How to improve your yoga practice

Category : Asanas (Postures), General advice 30th November 2020

Inside Yoga 312 (30/11/2020)

There is one thread which holds together our yoga practice, whether we are doing yoga asanas (physical exercises) or dhyana (meditation), and this is our breathing. It is simply at the core of our practice, and in fact, at the core of our being.

I have often written about the breathing but we need reminding because although it is at the core of our being we often forget about our breathing and take it for granted.

So the message here is simple: whatever we are doing, whether it is a standing posture or a seated posture, or in fact, anything at all, remember to breathe deeply and slowly, and importantly, keep your attention on the breathing.

By putting breathing at the centre of our focus everything else is linked to it, whether it is our body or our mind. Through practice we train our body to respond and do certain actions, and hold positions, and also, we train our mind to remain focussed on what we are doing – and not distracted by thoughts, sounds, feelings and emotions which have nothing to do with the act of practising yoga, or anything else – and thereby quietening our self.

When practising a slow deep breath is what we want, whereas most of the time our breathing can be short and shallow. Not sure. Watch your breathing for a while and see how it really is. Breathing slowly and deeply takes practice – training – so that gradually it becomes second nature to breathe deeply and slowly.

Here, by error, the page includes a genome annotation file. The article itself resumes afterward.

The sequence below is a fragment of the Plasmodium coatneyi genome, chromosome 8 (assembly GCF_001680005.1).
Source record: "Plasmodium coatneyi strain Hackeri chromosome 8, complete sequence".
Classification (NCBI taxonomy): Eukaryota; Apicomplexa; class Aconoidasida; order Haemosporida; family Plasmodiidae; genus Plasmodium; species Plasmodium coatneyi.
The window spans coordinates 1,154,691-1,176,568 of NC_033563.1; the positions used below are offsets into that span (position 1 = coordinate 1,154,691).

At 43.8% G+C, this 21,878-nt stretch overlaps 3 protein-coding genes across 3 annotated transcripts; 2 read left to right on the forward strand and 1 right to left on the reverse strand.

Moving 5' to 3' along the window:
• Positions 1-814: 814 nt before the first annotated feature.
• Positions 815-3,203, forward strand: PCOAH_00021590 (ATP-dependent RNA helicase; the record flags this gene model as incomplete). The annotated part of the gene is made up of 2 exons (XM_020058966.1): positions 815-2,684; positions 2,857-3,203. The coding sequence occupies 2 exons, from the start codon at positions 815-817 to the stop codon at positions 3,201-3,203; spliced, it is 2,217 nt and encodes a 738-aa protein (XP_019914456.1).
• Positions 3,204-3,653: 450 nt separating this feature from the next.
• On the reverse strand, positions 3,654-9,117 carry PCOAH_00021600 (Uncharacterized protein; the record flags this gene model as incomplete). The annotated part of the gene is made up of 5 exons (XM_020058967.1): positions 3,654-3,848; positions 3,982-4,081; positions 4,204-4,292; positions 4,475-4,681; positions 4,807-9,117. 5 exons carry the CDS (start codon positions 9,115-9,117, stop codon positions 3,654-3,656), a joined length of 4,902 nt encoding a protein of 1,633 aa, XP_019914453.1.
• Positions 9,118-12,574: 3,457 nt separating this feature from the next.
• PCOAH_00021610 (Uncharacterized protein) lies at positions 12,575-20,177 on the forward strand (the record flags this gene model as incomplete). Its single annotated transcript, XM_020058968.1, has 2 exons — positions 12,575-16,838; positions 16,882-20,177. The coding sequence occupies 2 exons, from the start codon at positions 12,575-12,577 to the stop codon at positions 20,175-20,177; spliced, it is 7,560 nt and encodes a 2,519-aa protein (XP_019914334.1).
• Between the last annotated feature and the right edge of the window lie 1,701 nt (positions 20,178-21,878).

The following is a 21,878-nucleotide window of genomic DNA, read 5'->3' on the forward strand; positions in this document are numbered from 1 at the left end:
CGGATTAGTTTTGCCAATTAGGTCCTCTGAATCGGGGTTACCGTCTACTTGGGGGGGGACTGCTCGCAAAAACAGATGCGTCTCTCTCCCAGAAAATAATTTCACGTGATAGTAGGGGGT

Also, notice how often we stop breathing. It might be just a short moment, but again be aware of this tendency, and see if the breathing can be trained to be more steady and consistent.

This is important: do not expect a 100 percent record of success, but do expect to improve our breathing in general, and its control, through this training exercise. It is, however, important to train ourselves how to return to the better way of breathing. The return is key, as it is during meditation in which we train ourselves to return to silence, with no thoughts by dropping our repetitive chattering in our head!

One of the most common things people tell me is that they are not very good at this practice. This thought is not only unhelpful, but it is not the point, because making small steps towards improvements is more important than judgements which aim for perfection (there is no such thing).

We do what we can, and always remember that when we notice we have lost our focus, or our breathing is shallow again, is that we calmly, without judgement, return to the exercise, and also return to sense of calm and clarity. It does not matter if the focus does not last long – a few seconds – because getting back is the key.

Remember to breathe well.

Related article: Simply breathing click

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